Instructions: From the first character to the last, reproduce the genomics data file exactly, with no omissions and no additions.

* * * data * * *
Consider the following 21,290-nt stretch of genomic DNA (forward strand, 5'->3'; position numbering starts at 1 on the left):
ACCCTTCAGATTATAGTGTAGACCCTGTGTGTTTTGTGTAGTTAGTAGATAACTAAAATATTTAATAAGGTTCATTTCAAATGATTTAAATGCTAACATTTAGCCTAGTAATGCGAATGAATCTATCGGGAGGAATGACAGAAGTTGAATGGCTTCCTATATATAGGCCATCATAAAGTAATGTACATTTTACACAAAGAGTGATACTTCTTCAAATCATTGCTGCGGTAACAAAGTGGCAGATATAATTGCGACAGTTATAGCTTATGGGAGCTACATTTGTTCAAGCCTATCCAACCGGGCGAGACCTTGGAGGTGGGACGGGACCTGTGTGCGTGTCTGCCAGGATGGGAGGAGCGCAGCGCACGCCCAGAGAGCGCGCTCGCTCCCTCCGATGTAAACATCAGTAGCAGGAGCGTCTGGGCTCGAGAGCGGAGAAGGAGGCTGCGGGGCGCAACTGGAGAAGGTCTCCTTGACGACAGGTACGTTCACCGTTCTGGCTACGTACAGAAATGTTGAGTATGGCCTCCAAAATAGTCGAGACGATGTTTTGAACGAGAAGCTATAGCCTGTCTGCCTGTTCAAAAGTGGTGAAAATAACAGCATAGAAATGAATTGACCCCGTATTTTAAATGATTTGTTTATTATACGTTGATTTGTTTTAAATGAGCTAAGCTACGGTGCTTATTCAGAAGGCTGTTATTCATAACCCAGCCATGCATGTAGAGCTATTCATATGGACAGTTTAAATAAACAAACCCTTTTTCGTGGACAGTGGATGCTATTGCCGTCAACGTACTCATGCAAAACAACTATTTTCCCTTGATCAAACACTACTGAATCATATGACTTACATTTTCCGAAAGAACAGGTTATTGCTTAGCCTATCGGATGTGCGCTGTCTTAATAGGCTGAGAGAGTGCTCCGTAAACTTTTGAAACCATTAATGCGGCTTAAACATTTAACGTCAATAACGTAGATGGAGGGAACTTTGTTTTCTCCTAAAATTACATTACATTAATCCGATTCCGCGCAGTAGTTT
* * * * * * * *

Consider the following 21,290-nt stretch of genomic DNA (forward strand, 5'->3'; position numbering starts at 1 on the left):
ACCCTTCAGATTATAGTGTAGACCCTGTGTGTTTTGTGTAGTTAGTAGATAACTAAAATATTTAATAAGGTTCATTTCAAATGATTTAAATGCTAACATTTAGCCTAGTAATGCGAATGAATCTATCGGGAGGAATGACAGAAGTTGAATGGCTTCCTATATATAGGCCATCATAAAGTAATGTACATTTTACACAAAGAGTGATACTTCTTCAAATCATTGCTGCGGTAACAAAGTGGCAGATATAATTGCGACAGTTATAGCTTATGGGAGCTACATTTGTTCAAGCCTATCCAACCGGGCGAGACCTTGGAGGTGGGACGGGACCTGTGTGCGTGTCTGCCAGGATGGGAGGAGCGCAGCGCACGCCCAGAGAGCGCGCTCGCTCCCTCCGATGTAAACATCAGTAGCAGGAGCGTCTGGGCTCGAGAGCGGAGAAGGAGGCTGCGGGGCGCAACTGGAGAAGGTCTCCTTGACGACAGGTACGTTCACCGTTCTGGCTACGTACAGAAATGTTGAGTATGGCCTCCAAAATAGTCGAGACGATGTTTTGAACGAGAAGCTATAGCCTGTCTGCCTGTTCAAAAGTGGTGAAAATAACAGCATAGAAATGAATTGACCCCGTATTTTAAATGATTTGTTTATTATACGTTGATTTGTTTTAAATGAGCTAAGCTACGGTGCTTATTCAGAAGGCTGTTATTCATAACCCAGCCATGCATGTAGAGCTATTCATATGGACAGTTTAAATAAACAAACCCTTTTTCGTGGACAGTGGATGCTATTGCCGTCAACGTACTCATGCAAAACAACTATTTTCCCTTGATCAAACACTACTGAATCATATGACTTACATTTTCCGAAAGAACAGGTTATTGCTTAGCCTATCGGATGTGCGCTGTCTTAATAGGCTGAGAGAGTGCTCCGTAAACTTTTGAAACCATTAATGCGGCTTAAACATTTAACGTCAATAACGTAGATGGAGGGAACTTTGTTTTCTCCTAAAATTACATTACATTAATCCGATTCCGCGCAGTAGTTT